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Holy Cross Day – Br. Curtis Almquist

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curtis4Almighty God, whose Son our Savior Jesus Christ was lifted high upon the cross that he might draw the whole world to himself: Mercifully grant that we, who glory in the mystery of our redemption, may have grace to take up our cross and follow him; who lives and reigns with you and the Holy Spirit, one God, in glory everlasting. Amen.

The English word, paradox, means something that is true, even though you wouldn’t think it could be true.  Paradox is something that would be contrary to normal belief.  The word has Greek origins: para+doxaDoxa means “glory.”  (We get our word “doxology” from the same root.)  Doxa is glory.  Para means “other.”  Other glory; glory in a way other than we would have expected.  When we hear paradox on Jesus’ lips, he’s talking about the glory of God being revealed in a way other than what we might have imagined.  That’s paradox.  And paradox seems to roll off Jesus’ lips.  He has many one liners: “whoever would be first must be last…” about our needing to be “born again…,” about our “growing up to become children…,” about “losing our life if we want to save it”  And, the most shocking paradox of all – what we hear in the Gospels: “if any want to be followers of me… they must take up their cross and follow me.”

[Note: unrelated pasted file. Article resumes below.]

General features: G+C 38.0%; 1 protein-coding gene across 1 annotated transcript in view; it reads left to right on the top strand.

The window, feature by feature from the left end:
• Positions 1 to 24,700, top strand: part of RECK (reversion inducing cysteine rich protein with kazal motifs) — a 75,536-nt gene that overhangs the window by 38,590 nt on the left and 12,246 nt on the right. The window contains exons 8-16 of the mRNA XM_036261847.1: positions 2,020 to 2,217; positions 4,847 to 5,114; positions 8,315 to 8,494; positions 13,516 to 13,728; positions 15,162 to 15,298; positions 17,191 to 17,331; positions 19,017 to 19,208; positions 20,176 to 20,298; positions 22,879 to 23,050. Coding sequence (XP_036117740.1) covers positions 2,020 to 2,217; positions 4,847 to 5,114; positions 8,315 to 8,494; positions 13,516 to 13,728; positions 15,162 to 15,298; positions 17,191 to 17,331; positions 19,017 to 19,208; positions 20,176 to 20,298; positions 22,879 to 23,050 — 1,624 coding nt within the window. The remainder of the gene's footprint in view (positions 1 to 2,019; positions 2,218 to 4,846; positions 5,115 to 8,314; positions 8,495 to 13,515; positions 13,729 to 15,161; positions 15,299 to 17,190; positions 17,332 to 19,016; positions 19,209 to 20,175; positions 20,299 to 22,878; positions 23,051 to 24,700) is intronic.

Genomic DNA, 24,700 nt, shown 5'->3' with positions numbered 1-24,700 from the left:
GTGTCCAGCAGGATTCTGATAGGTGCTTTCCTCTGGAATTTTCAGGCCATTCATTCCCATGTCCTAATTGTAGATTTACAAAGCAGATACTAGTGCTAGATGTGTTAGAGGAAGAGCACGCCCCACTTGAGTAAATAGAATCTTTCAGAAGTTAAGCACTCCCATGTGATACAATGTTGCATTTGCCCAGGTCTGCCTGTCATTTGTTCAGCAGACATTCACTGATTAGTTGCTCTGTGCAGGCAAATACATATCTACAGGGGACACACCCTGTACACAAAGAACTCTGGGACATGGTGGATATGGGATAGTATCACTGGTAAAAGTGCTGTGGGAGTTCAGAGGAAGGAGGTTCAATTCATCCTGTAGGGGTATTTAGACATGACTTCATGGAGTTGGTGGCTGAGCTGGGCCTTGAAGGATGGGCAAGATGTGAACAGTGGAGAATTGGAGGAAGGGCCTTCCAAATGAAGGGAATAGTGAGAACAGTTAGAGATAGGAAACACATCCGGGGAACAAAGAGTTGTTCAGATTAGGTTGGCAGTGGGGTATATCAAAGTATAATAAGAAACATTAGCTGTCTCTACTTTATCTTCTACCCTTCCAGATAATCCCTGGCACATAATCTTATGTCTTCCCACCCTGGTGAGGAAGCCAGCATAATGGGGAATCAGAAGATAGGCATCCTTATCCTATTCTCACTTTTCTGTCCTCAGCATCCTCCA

If only we could get out from under the cross, but it seems to hang over us all the time.  Christianity would seem so much nicer and neater if we could take just the second half of Jesus’ invitation.  If we could say, “Okay, Jesus, I’m willing to follow you, but you can keep the cross to yourself, thank you.  I would just as soon not take up my cross, but simply follow you.” But that does not seem to be Jesus’ bargain.  He says that if we want to be his disciple, we must “take up our–not his cross but our cross – and follow him.[i]  If only we could get around the cross… but it seems to be everywhere.